Danbury, CT

Danbury, CT

The Photograph

The Sphere within a Sphere, Trinity College Dublin, by Italian sculptor, Arnaldo Pomodoro.

Introduction:

My photo
Current: Danbury, CT, United States
Welcome! A few years ago, I discovered an application that artists employ in their works to bring cultural awareness to their audiences. Having discerned this semiotic theory that applies to literature, music, art, film, and the media, I have devoted the blog, "Theory of Iconic Realism" to explore this theory. The link to the publisher of my book is below. If you or your university would like a copy of this book for your library or if you would like to review it for a scholarly journal, please contact the Edwin Mellen Press at the link listed below. Looking forward to hearing from you!

Thank you for visiting. I hope you will find the information insightful. ~ Dr. Jeanne Iris



To view my page on the Edwin Mellen Press website, please click below:

12 August, 2009

Benny Goodman Live at Carnegie Hall, 1938 and Iconic Realism (Click onto title to hear performance.)

(Photograph info: http://www.britannica.com/EBchecked/topic- art/243118/72265/Benny Goodman-and-members-of-his-band-1938)

Benny Goodman and his orchestra appearing on the stage of Carnegie Hall in New York City in 1938 illustrates the theory of iconic realism. Never before had the art of jazz in America been performed in an established musical forum, where previous to this performance, only classical music had been performed. The presence of this jazz artist on this particular stage enlightened the world audience of the need for cultural affirmation of this art form. From this moment onward to the present, jazz has taken its place of honor as America's original musical genre.

2 comments:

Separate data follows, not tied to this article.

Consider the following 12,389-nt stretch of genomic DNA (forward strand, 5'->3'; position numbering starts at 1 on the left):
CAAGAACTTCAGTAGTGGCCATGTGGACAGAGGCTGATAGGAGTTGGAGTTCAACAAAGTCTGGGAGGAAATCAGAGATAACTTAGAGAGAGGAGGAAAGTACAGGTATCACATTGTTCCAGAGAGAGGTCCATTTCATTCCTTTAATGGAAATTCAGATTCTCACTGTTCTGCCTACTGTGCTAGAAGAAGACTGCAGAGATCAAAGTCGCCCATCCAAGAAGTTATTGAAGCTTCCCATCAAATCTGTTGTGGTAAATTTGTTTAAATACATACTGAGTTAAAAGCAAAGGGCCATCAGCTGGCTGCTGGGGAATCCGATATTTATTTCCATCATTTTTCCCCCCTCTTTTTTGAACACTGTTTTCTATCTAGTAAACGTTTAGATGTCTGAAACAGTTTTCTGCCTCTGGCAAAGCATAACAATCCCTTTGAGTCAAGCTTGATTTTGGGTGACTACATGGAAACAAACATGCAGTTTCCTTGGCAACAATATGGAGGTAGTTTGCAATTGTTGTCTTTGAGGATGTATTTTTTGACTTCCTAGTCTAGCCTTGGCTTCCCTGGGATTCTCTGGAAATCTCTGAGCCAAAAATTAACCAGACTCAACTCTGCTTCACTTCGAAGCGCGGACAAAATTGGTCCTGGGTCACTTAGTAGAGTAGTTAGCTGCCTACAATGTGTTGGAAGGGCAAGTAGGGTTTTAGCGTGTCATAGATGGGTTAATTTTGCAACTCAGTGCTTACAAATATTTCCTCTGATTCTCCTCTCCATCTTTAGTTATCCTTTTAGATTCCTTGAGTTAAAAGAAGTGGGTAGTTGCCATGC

1. When Elvis shook his hip on TV, Ed Sullivan got so mad and he decided not to show the bottom half of Elvis' body. (What would people think about the stripper-like stage outfits of Britney Spears or Madonna 30 years from now?)

    When the Bealtes came to Japan, conservatives were so raged that the British rock band used a "sacred" place called Budokan. (The place is now used for hundreds of rock concerts.)

    How many people know that many (many) early jazz musicians were drug and alcohol addicts and unhappily died. ( Many people consider that jazz is one of the noble tasted music, and we often have to pay expensive money to see famous jazz musicians.)

    Yesterday's strange is today's normal. Breaking old rules improve culture. New culture creates new cultural icons.

    ReplyDelete
  2. Hiroshi, your examples of Elvis, Brittany Spears and Madonna illustrate examples of celebrity icons. How they represent themselves on stage and the reactions of their audiences demonstrate societal dictates of their time.

    True, many jazz musicians have had substance abuse issues, so have many writers, artists and other professionals. This example of Benny Goodman playing jazz in a forum which previously only allowed classical music illustrated the first time the genre of jazz music was accepted by a very traditional audience.

    The best example here of iconic realism is the Beatles, who represented a segment of the youth culture during the 1960's, performing in a 'sacred' place, out of the norm for this culturally iconic group. The way this example illustrates iconic realism is that it awakened the audience to a need for cultural reform. In this case, the question of what a community considered sacred was brought to the forefront of its consciousness.

    Your final statements make sense. Cultural change occurs over time, and, hopefully, moves society to a higher level of consciousness. (Sometimes it does not, unfortunately.)

    ReplyDelete